The apparel industry in Sri Lanka which is aiming towards USD 8 billion in export revenue by 2025, has called on the Government to secure more Free Trade Agreements (FTA).
Chairman of the Sri Lanka Apparel Exporters Association (SLAEA) Indika Liyanahewage highlighted five key policy reforms that are imperative for the industry to move forward.
The policy reforms include the revision of the exorbitantly high corporate income tax of 30%, expansion to strategic markets by securing more FTAs, mandatory dollar conversions to be increased to two months, labour reforms and the revision of the newly changed cost structure of freight and shipping charges.
“These five areas,” he affirmed, “are crucial to the industry sustaining its commendable performance.”
Liyanahewage was speaking at the recently concluded SLAEA Annual General Meeting.
Chief Guest, Governor of the Central Bank of Sri Lanka Dr Nandalal Weerasinghe stated that while the CBSL is in sole charge of monetary policy, the CBSL stepping into fiscal policy reform would directly breach the mandate of the Treasury and the Parliament.
“The final authority on public finance is with the parliament. Fiscal policy is a choice by the democratically elected government of this country which is why the budget is always passed in Parliament. Hence, given that it is the citizens who elect those in parliament, it is those elected officials who take decisions on behalf of you. But, when it comes to monetary policy, it is not public finance.” The Governor also noted that labour reforms and securing FTAs fall under the mandate of relevant ministries and authorities.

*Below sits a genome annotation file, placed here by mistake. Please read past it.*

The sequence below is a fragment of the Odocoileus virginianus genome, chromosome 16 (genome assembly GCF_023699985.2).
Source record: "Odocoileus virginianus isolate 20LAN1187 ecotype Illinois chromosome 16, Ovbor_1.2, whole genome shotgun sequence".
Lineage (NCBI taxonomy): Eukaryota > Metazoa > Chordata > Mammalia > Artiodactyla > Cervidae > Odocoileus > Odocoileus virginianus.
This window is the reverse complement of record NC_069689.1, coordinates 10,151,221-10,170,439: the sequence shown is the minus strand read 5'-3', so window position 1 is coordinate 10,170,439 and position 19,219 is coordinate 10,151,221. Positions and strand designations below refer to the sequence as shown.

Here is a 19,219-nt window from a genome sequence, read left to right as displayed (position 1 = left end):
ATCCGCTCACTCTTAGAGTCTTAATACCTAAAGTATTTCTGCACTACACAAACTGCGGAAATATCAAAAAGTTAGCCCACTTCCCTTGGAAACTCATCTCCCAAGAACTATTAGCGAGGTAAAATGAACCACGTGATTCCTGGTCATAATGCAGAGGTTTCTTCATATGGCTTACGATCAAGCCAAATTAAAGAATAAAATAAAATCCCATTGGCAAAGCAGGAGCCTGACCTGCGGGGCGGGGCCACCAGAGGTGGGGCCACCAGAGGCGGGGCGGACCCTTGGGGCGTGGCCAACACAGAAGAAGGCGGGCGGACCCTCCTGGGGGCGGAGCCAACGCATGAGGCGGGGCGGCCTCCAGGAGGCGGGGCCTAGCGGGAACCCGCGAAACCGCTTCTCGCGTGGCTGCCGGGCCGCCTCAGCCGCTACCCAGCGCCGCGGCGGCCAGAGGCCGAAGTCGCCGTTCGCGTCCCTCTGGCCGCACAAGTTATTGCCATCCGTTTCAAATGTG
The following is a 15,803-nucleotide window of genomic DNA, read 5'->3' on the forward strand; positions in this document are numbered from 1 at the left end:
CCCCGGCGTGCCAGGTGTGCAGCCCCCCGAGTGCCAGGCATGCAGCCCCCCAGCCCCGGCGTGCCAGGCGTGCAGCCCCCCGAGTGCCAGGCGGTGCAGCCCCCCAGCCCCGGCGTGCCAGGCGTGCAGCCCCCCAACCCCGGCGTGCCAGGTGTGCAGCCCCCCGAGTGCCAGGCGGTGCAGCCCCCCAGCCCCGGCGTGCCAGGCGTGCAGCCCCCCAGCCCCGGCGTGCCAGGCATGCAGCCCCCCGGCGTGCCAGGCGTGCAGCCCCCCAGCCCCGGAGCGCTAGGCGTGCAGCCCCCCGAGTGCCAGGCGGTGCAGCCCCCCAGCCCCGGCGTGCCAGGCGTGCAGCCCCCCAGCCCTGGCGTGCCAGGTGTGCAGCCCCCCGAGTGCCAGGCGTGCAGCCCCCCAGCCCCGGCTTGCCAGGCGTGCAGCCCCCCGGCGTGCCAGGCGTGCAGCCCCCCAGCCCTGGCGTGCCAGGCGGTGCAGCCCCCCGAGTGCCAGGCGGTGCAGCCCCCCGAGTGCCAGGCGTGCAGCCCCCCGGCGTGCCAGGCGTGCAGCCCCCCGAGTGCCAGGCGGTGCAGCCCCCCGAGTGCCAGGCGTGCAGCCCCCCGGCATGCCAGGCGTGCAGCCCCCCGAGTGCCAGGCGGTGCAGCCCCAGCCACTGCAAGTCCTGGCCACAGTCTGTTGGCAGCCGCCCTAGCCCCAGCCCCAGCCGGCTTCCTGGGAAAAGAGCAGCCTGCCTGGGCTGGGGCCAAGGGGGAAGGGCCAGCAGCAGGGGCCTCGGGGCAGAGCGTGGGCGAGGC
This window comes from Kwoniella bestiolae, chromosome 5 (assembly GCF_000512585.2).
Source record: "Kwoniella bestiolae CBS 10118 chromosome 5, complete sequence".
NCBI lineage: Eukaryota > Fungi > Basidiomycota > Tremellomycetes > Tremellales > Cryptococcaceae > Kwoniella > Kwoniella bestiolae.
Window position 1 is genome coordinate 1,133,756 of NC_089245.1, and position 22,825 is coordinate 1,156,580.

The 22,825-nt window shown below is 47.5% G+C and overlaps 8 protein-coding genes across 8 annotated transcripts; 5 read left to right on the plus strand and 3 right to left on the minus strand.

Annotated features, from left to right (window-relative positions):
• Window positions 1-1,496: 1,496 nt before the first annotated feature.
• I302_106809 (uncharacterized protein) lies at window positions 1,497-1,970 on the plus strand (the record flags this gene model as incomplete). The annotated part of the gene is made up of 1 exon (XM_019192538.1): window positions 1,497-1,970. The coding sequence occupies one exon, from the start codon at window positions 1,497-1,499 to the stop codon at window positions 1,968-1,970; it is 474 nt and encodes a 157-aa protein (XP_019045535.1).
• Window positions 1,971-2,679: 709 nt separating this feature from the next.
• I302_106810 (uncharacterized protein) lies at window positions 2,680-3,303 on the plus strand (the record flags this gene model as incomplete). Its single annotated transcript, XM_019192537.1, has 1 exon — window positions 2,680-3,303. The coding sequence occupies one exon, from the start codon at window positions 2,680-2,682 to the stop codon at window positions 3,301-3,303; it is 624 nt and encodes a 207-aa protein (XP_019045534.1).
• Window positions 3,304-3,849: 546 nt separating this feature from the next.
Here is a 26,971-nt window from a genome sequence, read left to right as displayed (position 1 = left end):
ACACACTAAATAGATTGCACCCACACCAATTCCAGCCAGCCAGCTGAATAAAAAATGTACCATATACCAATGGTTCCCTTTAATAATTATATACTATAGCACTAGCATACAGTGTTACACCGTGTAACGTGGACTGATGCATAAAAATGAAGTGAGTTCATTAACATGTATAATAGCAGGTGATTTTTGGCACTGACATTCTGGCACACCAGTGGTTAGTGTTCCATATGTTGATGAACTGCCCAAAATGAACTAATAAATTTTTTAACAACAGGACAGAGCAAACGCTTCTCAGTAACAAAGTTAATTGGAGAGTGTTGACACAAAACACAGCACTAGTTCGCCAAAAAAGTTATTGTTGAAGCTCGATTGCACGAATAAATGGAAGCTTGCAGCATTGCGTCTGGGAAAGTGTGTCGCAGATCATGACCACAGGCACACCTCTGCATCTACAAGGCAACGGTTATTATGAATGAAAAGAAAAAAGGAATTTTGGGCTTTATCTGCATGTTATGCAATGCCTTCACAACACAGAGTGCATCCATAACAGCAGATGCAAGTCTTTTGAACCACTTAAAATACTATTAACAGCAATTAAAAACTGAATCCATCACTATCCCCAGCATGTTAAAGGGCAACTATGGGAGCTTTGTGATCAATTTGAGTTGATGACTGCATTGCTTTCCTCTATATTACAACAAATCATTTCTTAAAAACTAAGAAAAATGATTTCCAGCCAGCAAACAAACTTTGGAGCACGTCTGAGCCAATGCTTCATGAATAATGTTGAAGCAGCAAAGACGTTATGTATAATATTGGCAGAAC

Deputy Chief of Mission U.S. Embassy, Douglas E. Sonnek commended the support the industry has given to the people of Sri Lanka during the pandemic, leading to and during the economic crisis. “During the worst of COVID, the apparel industry led efforts to equip Sri Lanka’s medical professionals to protect thousands,” he said, applauding the industry’s consistent efforts to uplift and ensure worker welfare.
“This year, apparel manufacturers around the country provided for the welfare of their employees whether through pay increases, subsidized lunches or transportation. They looked after the industry and the people ensuring that families are provided for as the country grapples with record inflation and economic turmoil.” Recognising the indispensable role the industry plays in Sri Lanka’s economic growth, Sonnek assured the United States’ steadfast support via stronger bilateral trade relations.
The SLAEA endorses the position taken by the Joint Apparel Association Forum (JAAF) that the proposed amendments to the corporate taxation structure, which moves away from the previous policy of having a dual rate structure with an incentive for exporters, contradicts the intention for Sri Lanka to increase its export base. Moreover, the proposed rate of 30% will place Sri Lanka at a disadvantage over other countries vying for FDIs in the region, which have rates less than 30%. “This will have permeating negative impacts on Sri Lanka’s competitiveness,” said Liyanahewage.
“On the other hand, we need to improve access to our key markets with strategic FTAs, which will ensure an increase in our order books and improved integration with global trade. We do welcome the labour reforms proposed in the 2023 budget and anticipate a revision of the new cost structure in freight and shipping charges.” (Colombo Gazette)